Elevating your heels during squats can be better for working around hip and ankle stiffness while reducing stress on your lower back. And they can help you target your quads more during the exercise.

However, higher isn’t necessarily better. Studies suggest a minimum of 0.5 inches of heel elevation, and 1-1.5 inches typically produce more of the desired results.

There may be a point of diminishing returns above 1.5 inches, though, as steeper angles become more uncomfortable and isolate the knee joint too much.

Are heel elevated squats bad for knees?

Heel elevated squats put more stress on the knee joint than flat-footed squats. And this could be uncomfortable if you have existing knee problems.

However, heel elevated squats are not inherently bad for your knees. If you start light and progress to moderate weights, this variation can actually help strengthen the tendons in your knees.

Should I elevate my heels when squatting?

Whether you should elevate your heels during squats depends on your fitness goals. For example, heel elevated squats can help you achieve more range of motion and build your quads.

However, you should not use heel elevated squats if you’re using squats to build your glutes.

Are heel elevated squats good for glutes?

Heel elevated squats are not a glute-focused leg exercise. This is due to the fact that they do not increase hip rotation and keep your back in a more upright position.

What squat is best for glutes?

If your goal is to build your glutes, you should use squat techniques that increase hip rotation and decrease knee flexion. For example, you could use a low bar position or a wide stance.

High Bar vs Low Bar Squat

Another critical factor in setting up your squat is bar placement. The two standard options are a high bar or low bar squats.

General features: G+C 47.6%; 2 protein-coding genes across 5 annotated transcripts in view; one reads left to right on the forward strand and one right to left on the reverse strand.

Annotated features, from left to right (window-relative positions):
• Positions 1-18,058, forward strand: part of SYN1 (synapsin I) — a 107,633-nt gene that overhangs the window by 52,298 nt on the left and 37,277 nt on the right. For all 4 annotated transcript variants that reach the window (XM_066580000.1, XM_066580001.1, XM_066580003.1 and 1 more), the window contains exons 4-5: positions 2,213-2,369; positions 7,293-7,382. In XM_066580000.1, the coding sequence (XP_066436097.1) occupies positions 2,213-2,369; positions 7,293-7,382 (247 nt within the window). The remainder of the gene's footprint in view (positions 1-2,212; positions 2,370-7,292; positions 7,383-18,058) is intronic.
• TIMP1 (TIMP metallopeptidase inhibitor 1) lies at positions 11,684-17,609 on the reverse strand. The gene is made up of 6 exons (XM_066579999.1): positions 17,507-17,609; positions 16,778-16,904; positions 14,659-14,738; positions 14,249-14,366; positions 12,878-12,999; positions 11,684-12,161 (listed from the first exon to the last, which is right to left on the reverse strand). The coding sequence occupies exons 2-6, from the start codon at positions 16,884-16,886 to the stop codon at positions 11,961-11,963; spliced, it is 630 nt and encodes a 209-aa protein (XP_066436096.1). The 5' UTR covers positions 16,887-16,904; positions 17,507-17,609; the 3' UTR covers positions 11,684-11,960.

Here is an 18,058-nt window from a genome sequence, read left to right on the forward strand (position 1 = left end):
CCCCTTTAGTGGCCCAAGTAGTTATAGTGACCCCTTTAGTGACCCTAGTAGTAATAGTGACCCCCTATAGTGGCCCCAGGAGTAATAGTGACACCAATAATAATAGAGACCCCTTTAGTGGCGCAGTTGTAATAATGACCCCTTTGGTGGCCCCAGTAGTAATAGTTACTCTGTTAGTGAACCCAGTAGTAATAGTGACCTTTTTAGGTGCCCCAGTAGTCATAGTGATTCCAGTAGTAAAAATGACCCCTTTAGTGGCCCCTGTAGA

As with foot placement, the barbell’s position on your back can significantly affect kinematics and muscle activation. So check out my article on high bar vs low bar squats!

High Bar vs Low Bar Squat Mechanics

Wide vs Narrow Stance Squat

You can also change the body mechanics and muscle worked during squats based on your stance width. Specifically, a wide stance works your body differently than a narrow stance.

So make sure you check out my guide and video showing you the differences between wide vs narrow stance squats.

More Squat Information

If you found this information helpful, I think you’ll also learn a lot from some of my other squat-related articles. Here is some additional reading that I’ve hand-picked for you:

Bulgarian Split Squat for Quads vs Glutes

Tom Platz’s Legendary Leg Workout

Do Squats Count As Cardio?

7 Benefits of Box Squats

Best Smith Machine Squat Variations

Leg Press vs Squat Muscle Activation

Leg Press Foot Placement for Quads vs Glutes/Hams

With this information, you’re well on your way to building bigger quads and a stronger squat. If you’re ready to change gears, here are some additional resources for other fitness-related topics.